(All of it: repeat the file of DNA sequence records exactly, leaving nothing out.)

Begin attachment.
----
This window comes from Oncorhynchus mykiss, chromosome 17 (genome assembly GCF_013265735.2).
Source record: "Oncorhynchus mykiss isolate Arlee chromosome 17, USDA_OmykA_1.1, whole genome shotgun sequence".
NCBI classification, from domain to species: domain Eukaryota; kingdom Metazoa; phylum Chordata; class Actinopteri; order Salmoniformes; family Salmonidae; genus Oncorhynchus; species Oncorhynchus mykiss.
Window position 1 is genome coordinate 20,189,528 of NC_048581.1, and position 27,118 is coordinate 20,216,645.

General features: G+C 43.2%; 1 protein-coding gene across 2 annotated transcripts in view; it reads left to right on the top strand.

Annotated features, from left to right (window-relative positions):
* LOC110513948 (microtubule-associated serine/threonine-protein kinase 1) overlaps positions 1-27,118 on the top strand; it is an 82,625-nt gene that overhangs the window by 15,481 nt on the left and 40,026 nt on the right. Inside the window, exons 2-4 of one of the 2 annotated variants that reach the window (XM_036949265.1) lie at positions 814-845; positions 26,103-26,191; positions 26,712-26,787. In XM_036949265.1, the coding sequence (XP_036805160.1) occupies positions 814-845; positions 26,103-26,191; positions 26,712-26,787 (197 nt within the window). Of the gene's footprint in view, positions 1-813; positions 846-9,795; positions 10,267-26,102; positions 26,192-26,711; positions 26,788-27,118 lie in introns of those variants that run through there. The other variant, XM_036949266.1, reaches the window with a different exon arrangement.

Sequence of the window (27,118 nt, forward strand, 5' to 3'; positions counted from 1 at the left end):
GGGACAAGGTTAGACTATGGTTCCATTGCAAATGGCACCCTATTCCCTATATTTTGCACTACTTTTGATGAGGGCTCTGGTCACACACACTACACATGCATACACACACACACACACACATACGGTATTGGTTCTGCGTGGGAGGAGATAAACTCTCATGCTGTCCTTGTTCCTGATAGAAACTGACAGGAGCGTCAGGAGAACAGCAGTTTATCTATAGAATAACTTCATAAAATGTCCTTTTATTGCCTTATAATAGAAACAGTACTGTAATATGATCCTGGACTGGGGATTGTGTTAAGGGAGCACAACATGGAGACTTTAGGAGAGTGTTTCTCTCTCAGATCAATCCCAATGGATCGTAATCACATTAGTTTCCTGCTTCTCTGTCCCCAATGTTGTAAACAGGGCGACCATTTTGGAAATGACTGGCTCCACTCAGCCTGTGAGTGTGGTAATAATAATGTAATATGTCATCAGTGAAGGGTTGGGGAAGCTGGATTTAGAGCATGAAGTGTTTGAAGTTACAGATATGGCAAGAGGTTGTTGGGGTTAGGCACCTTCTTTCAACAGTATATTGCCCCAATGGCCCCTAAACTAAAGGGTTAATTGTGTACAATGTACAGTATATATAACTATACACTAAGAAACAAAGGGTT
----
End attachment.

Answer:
This window comes from Oncorhynchus mykiss, chromosome 17 (genome assembly GCF_013265735.2).
Source record: "Oncorhynchus mykiss isolate Arlee chromosome 17, USDA_OmykA_1.1, whole genome shotgun sequence".
NCBI classification, from domain to species: domain Eukaryota; kingdom Metazoa; phylum Chordata; class Actinopteri; order Salmoniformes; family Salmonidae; genus Oncorhynchus; species Oncorhynchus mykiss.
Window position 1 is genome coordinate 20,189,528 of NC_048581.1, and position 27,118 is coordinate 20,216,645.

General features: G+C 43.2%; 1 protein-coding gene across 2 annotated transcripts in view; it reads left to right on the top strand.

Annotated features, from left to right (window-relative positions):
* LOC110513948 (microtubule-associated serine/threonine-protein kinase 1) overlaps positions 1-27,118 on the top strand; it is an 82,625-nt gene that overhangs the window by 15,481 nt on the left and 40,026 nt on the right. Inside the window, exons 2-4 of one of the 2 annotated variants that reach the window (XM_036949265.1) lie at positions 814-845; positions 26,103-26,191; positions 26,712-26,787. In XM_036949265.1, the coding sequence (XP_036805160.1) occupies positions 814-845; positions 26,103-26,191; positions 26,712-26,787 (197 nt within the window). Of the gene's footprint in view, positions 1-813; positions 846-9,795; positions 10,267-26,102; positions 26,192-26,711; positions 26,788-27,118 lie in introns of those variants that run through there. The other variant, XM_036949266.1, reaches the window with a different exon arrangement.

Sequence of the window (27,118 nt, forward strand, 5' to 3'; positions counted from 1 at the left end):
GGGACAAGGTTAGACTATGGTTCCATTGCAAATGGCACCCTATTCCCTATATTTTGCACTACTTTTGATGAGGGCTCTGGTCACACACACTACACATGCATACACACACACACACACACATACGGTATTGGTTCTGCGTGGGAGGAGATAAACTCTCATGCTGTCCTTGTTCCTGATAGAAACTGACAGGAGCGTCAGGAGAACAGCAGTTTATCTATAGAATAACTTCATAAAATGTCCTTTTATTGCCTTATAATAGAAACAGTACTGTAATATGATCCTGGACTGGGGATTGTGTTAAGGGAGCACAACATGGAGACTTTAGGAGAGTGTTTCTCTCTCAGATCAATCCCAATGGATCGTAATCACATTAGTTTCCTGCTTCTCTGTCCCCAATGTTGTAAACAGGGCGACCATTTTGGAAATGACTGGCTCCACTCAGCCTGTGAGTGTGGTAATAATAATGTAATATGTCATCAGTGAAGGGTTGGGGAAGCTGGATTTAGAGCATGAAGTGTTTGAAGTTACAGATATGGCAAGAGGTTGTTGGGGTTAGGCACCTTCTTTCAACAGTATATTGCCCCAATGGCCCCTAAACTAAAGGGTTAATTGTGTACAATGTACAGTATATATAACTATACACTAAGAAACAAAGGGTT